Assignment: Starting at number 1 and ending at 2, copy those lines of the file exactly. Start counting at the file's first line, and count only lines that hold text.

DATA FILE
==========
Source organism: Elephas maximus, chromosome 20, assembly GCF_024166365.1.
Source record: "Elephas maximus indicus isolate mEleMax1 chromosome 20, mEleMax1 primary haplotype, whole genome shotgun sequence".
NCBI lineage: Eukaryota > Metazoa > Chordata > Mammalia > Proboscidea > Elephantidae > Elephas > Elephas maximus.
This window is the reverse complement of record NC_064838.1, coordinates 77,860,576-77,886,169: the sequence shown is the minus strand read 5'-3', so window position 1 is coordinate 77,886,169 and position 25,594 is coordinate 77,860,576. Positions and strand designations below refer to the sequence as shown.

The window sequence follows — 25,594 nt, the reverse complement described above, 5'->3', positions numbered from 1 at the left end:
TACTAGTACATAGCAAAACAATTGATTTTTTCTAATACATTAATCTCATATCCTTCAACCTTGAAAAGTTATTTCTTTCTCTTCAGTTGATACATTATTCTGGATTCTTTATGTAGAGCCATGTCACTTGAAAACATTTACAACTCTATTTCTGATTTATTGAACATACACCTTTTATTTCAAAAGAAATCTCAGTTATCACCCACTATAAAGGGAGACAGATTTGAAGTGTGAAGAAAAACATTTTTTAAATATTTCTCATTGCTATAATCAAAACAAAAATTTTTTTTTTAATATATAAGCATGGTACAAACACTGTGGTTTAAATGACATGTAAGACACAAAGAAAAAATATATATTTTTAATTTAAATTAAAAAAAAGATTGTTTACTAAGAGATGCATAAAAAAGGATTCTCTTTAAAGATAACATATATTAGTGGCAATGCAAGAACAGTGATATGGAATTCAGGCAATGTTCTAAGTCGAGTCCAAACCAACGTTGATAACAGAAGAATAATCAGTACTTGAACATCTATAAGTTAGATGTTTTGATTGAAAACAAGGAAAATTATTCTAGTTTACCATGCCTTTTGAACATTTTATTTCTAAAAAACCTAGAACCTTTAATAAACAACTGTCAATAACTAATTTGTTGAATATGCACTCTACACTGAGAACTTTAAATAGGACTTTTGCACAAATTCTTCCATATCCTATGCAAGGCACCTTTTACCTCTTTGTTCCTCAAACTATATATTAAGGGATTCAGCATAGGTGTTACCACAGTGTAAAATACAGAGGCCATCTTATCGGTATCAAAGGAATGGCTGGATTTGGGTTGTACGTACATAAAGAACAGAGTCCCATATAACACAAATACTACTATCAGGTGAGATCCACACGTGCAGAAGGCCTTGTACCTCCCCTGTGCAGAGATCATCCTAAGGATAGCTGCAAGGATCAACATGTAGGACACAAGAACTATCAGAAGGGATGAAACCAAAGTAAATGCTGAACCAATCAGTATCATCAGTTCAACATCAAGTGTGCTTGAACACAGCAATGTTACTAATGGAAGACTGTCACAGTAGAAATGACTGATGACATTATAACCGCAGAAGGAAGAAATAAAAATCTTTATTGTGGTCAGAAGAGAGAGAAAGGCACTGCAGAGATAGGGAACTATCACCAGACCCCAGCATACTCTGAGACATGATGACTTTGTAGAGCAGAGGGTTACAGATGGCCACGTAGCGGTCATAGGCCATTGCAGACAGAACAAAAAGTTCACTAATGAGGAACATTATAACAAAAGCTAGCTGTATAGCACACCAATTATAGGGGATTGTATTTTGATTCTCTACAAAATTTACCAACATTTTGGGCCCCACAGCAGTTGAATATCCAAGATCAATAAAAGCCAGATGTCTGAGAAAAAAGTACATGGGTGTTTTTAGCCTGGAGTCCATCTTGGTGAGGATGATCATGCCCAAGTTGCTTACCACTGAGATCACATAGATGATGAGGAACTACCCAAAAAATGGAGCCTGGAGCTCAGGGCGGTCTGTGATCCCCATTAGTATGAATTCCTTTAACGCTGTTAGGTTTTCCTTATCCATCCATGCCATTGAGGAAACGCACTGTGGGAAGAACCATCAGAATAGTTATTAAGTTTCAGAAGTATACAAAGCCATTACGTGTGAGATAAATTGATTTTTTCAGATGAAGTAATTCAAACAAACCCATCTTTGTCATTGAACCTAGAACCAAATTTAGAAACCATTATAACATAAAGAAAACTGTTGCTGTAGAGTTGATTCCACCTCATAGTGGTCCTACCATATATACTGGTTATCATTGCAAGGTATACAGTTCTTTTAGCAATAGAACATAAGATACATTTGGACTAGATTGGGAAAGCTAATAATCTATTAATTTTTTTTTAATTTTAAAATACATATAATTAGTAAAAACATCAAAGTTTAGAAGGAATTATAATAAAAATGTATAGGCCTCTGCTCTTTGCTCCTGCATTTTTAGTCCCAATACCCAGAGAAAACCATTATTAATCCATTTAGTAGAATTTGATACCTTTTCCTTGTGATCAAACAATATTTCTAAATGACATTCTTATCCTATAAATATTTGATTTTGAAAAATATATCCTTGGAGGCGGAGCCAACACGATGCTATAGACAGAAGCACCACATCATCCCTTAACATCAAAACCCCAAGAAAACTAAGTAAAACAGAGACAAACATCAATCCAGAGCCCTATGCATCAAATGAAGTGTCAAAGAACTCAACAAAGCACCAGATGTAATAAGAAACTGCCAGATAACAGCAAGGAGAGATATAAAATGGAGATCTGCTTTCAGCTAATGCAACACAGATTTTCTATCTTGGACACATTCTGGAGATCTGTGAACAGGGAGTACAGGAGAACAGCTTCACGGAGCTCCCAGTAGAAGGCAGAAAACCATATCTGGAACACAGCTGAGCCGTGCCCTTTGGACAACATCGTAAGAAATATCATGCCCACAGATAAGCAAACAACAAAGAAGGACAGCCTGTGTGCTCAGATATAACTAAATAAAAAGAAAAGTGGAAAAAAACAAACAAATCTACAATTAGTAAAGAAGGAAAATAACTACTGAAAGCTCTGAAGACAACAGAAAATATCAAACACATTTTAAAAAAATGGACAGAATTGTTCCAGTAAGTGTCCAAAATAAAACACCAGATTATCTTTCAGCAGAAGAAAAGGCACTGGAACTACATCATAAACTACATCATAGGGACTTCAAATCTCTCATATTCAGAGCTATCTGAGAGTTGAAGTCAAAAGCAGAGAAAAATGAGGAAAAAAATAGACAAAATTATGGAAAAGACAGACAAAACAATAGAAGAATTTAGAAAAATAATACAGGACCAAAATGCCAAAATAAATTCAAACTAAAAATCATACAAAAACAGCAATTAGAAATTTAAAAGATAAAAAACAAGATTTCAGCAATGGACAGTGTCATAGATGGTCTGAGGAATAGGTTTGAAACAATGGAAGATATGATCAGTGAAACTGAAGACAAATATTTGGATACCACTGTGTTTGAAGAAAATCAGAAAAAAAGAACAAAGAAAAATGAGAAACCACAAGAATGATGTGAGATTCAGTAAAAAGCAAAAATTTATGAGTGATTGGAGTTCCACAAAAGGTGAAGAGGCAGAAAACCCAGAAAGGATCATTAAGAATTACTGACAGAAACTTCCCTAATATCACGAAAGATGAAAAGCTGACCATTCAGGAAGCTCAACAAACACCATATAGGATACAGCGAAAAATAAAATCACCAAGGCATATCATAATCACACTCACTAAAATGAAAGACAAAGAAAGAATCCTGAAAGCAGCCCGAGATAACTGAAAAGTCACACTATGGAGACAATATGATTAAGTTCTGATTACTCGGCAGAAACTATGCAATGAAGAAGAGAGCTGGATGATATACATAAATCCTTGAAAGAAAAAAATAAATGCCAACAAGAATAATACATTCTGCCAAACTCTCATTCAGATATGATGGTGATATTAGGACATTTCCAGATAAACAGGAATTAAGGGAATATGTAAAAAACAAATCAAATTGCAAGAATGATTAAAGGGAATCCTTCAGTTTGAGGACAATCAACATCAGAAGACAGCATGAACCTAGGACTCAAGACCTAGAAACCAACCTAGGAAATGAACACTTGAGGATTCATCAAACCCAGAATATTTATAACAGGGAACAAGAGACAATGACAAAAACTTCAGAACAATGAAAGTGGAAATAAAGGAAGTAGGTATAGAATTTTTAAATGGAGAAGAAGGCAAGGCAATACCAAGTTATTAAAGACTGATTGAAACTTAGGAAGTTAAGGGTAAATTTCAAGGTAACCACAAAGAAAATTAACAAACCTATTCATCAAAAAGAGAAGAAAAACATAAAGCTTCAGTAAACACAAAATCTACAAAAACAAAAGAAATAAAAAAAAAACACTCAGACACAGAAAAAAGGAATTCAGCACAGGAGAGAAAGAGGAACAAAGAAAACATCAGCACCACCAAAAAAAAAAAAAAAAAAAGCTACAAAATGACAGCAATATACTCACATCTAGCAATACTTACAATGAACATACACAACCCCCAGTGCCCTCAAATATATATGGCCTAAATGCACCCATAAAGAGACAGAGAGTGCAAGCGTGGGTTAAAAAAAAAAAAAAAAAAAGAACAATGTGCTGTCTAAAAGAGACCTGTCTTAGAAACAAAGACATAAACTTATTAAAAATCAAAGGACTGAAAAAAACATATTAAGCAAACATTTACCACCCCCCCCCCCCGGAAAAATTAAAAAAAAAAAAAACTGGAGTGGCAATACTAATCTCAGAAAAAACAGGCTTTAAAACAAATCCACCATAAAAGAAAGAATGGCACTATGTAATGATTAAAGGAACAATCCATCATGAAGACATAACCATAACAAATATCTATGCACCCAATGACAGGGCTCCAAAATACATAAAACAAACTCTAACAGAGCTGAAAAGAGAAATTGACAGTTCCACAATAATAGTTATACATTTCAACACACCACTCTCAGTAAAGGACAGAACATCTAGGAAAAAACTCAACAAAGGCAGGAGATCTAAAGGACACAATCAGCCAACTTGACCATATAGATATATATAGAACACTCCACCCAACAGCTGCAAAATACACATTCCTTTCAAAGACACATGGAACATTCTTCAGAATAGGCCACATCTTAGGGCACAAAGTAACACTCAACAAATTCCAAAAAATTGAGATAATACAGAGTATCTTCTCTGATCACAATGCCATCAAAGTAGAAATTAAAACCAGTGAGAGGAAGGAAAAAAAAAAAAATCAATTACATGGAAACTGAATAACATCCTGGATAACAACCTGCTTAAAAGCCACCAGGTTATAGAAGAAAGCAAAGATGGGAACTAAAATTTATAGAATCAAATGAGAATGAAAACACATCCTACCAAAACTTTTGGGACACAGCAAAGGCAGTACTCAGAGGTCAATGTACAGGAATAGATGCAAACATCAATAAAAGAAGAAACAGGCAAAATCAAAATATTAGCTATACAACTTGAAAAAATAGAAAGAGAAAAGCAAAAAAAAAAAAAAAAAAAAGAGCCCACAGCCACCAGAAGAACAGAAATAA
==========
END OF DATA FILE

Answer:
Source organism: Elephas maximus, chromosome 20, assembly GCF_024166365.1.
Source record: "Elephas maximus indicus isolate mEleMax1 chromosome 20, mEleMax1 primary haplotype, whole genome shotgun sequence".